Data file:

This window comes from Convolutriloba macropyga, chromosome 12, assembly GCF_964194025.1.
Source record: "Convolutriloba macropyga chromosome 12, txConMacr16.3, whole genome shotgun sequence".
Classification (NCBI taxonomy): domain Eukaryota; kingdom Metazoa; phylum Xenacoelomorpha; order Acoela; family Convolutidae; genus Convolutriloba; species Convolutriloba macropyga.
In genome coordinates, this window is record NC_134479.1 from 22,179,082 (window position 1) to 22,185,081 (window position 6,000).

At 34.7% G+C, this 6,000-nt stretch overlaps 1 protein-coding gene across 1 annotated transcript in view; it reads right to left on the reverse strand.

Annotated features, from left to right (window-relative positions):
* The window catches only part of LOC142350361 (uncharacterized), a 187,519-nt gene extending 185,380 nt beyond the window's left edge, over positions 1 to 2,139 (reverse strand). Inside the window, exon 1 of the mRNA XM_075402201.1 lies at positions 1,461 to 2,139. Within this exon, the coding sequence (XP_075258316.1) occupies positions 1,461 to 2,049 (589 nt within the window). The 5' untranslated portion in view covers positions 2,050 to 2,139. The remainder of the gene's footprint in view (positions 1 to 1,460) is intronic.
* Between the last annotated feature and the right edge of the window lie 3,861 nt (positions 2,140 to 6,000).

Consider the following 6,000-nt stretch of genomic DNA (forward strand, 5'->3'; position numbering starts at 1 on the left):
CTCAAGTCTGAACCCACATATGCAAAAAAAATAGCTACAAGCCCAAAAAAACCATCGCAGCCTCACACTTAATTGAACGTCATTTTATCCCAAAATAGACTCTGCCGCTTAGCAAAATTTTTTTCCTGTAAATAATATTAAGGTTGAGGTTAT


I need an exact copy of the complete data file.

This window comes from Convolutriloba macropyga, chromosome 12, assembly GCF_964194025.1.
Source record: "Convolutriloba macropyga chromosome 12, txConMacr16.3, whole genome shotgun sequence".
Classification (NCBI taxonomy): domain Eukaryota; kingdom Metazoa; phylum Xenacoelomorpha; order Acoela; family Convolutidae; genus Convolutriloba; species Convolutriloba macropyga.
In genome coordinates, this window is record NC_134479.1 from 22,179,082 (window position 1) to 22,185,081 (window position 6,000).

At 34.7% G+C, this 6,000-nt stretch overlaps 1 protein-coding gene across 1 annotated transcript in view; it reads right to left on the reverse strand.

Annotated features, from left to right (window-relative positions):
* The window catches only part of LOC142350361 (uncharacterized), a 187,519-nt gene extending 185,380 nt beyond the window's left edge, over positions 1 to 2,139 (reverse strand). Inside the window, exon 1 of the mRNA XM_075402201.1 lies at positions 1,461 to 2,139. Within this exon, the coding sequence (XP_075258316.1) occupies positions 1,461 to 2,049 (589 nt within the window). The 5' untranslated portion in view covers positions 2,050 to 2,139. The remainder of the gene's footprint in view (positions 1 to 1,460) is intronic.
* Between the last annotated feature and the right edge of the window lie 3,861 nt (positions 2,140 to 6,000).

Consider the following 6,000-nt stretch of genomic DNA (forward strand, 5'->3'; position numbering starts at 1 on the left):
CTCAAGTCTGAACCCACATATGCAAAAAAAATAGCTACAAGCCCAAAAAAACCATCGCAGCCTCACACTTAATTGAACGTCATTTTATCCCAAAATAGACTCTGCCGCTTAGCAAAATTTTTTTCCTGTAAATAATATTAAGGTTGAGGTTAT